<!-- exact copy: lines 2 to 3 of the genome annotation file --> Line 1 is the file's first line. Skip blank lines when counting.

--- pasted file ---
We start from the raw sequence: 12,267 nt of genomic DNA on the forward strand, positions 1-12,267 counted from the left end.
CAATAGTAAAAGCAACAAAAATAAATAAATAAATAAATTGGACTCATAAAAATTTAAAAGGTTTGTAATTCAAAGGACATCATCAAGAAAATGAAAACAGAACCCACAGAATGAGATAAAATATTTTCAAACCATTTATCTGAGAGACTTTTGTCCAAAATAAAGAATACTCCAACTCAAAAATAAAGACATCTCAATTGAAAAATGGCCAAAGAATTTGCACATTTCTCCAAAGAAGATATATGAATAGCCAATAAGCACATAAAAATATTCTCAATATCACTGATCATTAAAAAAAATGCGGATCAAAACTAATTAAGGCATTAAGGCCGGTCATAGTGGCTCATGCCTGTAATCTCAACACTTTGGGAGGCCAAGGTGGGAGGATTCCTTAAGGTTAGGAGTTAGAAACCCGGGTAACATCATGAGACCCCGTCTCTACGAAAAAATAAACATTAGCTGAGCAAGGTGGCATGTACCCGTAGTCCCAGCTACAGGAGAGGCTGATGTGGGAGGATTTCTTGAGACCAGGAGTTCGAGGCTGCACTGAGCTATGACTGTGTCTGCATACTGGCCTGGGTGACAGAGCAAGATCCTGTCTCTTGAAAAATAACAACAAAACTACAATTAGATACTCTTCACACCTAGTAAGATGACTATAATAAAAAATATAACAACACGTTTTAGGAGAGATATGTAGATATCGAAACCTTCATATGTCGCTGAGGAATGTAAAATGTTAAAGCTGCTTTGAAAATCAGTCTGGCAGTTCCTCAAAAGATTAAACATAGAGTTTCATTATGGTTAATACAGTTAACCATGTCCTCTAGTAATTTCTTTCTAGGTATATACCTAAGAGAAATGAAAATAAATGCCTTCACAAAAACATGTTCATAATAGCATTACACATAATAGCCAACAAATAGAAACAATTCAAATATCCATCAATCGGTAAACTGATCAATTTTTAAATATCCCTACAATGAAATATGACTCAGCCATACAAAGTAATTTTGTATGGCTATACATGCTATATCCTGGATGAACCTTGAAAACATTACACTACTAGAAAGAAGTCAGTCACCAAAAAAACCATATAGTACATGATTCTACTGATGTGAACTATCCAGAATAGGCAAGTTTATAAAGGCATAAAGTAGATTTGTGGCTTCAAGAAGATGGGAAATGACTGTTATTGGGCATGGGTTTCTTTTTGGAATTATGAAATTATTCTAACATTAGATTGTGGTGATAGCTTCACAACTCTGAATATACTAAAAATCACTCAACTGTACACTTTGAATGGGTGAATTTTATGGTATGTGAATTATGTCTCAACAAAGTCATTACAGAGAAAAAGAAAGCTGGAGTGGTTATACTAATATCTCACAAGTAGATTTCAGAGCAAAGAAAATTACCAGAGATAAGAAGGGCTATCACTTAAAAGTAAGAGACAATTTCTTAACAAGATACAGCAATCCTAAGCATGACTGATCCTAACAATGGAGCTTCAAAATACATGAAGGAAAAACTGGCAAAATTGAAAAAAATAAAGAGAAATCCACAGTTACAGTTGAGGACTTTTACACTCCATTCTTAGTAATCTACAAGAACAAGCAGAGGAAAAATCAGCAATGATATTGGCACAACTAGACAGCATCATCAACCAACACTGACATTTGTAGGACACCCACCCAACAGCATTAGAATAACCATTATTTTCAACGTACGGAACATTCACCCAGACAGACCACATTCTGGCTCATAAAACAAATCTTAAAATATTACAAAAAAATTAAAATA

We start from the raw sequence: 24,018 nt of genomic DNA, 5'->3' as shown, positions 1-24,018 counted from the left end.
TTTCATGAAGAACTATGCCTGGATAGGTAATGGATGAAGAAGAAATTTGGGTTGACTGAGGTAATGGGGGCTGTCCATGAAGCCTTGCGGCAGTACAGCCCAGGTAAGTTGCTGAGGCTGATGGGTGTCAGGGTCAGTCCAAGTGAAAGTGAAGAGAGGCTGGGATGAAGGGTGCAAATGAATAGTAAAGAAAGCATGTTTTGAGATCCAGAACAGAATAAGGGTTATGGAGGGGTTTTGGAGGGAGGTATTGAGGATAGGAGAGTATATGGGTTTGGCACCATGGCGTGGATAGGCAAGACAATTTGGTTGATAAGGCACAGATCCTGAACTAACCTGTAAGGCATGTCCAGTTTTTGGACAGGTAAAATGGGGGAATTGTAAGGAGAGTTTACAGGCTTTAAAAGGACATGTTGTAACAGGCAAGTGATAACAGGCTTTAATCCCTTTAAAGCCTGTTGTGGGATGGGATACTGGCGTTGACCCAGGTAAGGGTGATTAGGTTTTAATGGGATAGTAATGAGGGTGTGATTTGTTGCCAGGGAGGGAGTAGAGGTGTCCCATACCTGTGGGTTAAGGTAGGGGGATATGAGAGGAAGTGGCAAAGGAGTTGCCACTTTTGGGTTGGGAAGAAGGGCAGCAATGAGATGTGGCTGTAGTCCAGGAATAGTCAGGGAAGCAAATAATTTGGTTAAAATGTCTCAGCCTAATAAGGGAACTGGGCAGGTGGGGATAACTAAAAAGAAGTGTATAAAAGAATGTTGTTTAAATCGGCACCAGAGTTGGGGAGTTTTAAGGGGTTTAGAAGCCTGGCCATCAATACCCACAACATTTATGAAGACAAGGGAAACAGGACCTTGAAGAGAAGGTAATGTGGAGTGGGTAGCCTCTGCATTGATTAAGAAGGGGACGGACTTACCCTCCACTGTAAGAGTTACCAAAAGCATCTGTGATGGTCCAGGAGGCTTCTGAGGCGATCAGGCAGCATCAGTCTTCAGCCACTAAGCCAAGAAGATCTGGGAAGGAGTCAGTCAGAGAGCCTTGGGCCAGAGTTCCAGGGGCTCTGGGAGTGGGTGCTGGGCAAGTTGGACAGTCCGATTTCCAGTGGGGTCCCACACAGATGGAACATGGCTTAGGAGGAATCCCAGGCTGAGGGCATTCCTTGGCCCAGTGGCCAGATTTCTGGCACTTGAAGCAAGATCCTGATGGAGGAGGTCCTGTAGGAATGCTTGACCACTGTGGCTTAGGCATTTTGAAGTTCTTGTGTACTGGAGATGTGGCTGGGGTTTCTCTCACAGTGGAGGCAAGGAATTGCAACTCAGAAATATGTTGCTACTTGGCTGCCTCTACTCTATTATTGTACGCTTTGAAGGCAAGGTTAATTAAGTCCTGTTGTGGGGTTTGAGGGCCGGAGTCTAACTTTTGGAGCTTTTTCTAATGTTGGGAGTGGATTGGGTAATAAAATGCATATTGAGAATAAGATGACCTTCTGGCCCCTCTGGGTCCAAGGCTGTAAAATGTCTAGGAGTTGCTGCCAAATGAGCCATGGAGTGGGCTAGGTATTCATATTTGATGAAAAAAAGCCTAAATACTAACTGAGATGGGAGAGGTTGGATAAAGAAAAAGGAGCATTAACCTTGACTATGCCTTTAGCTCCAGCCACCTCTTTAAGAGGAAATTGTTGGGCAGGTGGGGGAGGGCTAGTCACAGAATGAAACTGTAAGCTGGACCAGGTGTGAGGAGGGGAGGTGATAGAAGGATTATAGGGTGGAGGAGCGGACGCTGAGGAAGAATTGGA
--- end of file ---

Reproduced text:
CAATAGTAAAAGCAACAAAAATAAATAAATAAATAAATTGGACTCATAAAAATTTAAAAGGTTTGTAATTCAAAGGACATCATCAAGAAAATGAAAACAGAACCCACAGAATGAGATAAAATATTTTCAAACCATTTATCTGAGAGACTTTTGTCCAAAATAAAGAATACTCCAACTCAAAAATAAAGACATCTCAATTGAAAAATGGCCAAAGAATTTGCACATTTCTCCAAAGAAGATATATGAATAGCCAATAAGCACATAAAAATATTCTCAATATCACTGATCATTAAAAAAAATGCGGATCAAAACTAATTAAGGCATTAAGGCCGGTCATAGTGGCTCATGCCTGTAATCTCAACACTTTGGGAGGCCAAGGTGGGAGGATTCCTTAAGGTTAGGAGTTAGAAACCCGGGTAACATCATGAGACCCCGTCTCTACGAAAAAATAAACATTAGCTGAGCAAGGTGGCATGTACCCGTAGTCCCAGCTACAGGAGAGGCTGATGTGGGAGGATTTCTTGAGACCAGGAGTTCGAGGCTGCACTGAGCTATGACTGTGTCTGCATACTGGCCTGGGTGACAGAGCAAGATCCTGTCTCTTGAAAAATAACAACAAAACTACAATTAGATACTCTTCACACCTAGTAAGATGACTATAATAAAAAATATAACAACACGTTTTAGGAGAGATATGTAGATATCGAAACCTTCATATGTCGCTGAGGAATGTAAAATGTTAAAGCTGCTTTGAAAATCAGTCTGGCAGTTCCTCAAAAGATTAAACATAGAGTTTCATTATGGTTAATACAGTTAACCATGTCCTCTAGTAATTTCTTTCTAGGTATATACCTAAGAGAAATGAAAATAAATGCCTTCACAAAAACATGTTCATAATAGCATTACACATAATAGCCAACAAATAGAAACAATTCAAATATCCATCAATCGGTAAACTGATCAATTTTTAAATATCCCTACAATGAAATATGACTCAGCCATACAAAGTAATTTTGTATGGCTATACATGCTATATCCTGGATGAACCTTGAAAACATTACACTACTAGAAAGAAGTCAGTCACCAAAAAAACCATATAGTACATGATTCTACTGATGTGAACTATCCAGAATAGGCAAGTTTATAAAGGCATAAAGTAGATTTGTGGCTTCAAGAAGATGGGAAATGACTGTTATTGGGCATGGGTTTCTTTTTGGAATTATGAAATTATTCTAACATTAGATTGTGGTGATAGCTTCACAACTCTGAATATACTAAAAATCACTCAACTGTACACTTTGAATGGGTGAATTTTATGGTATGTGAATTATGTCTCAACAAAGTCATTACAGAGAAAAAGAAAGCTGGAGTGGTTATACTAATATCTCACAAGTAGATTTCAGAGCAAAGAAAATTACCAGAGATAAGAAGGGCTATCACTTAAAAGTAAGAGACAATTTCTTAACAAGATACAGCAATCCTAAGCATGACTGATCCTAACAATGGAGCTTCAAAATACATGAAGGAAAAACTGGCAAAATTGAAAAAAATAAAGAGAAATCCACAGTTACAGTTGAGGACTTTTACACTCCATTCTTAGTAATCTACAAGAACAAGCAGAGGAAAAATCAGCAATGATATTGGCACAACTAGACAGCATCATCAACCAACACTGACATTTGTAGGACACCCACCCAACAGCATTAGAATAACCATTATTTTCAACGTACGGAACATTCACCCAGACAGACCACATTCTGGCTCATAAAACAAATCTTAAAATATTACAAAAAAATTAAAATA

We start from the raw sequence: 24,018 nt of genomic DNA, 5'->3' as shown, positions 1-24,018 counted from the left end.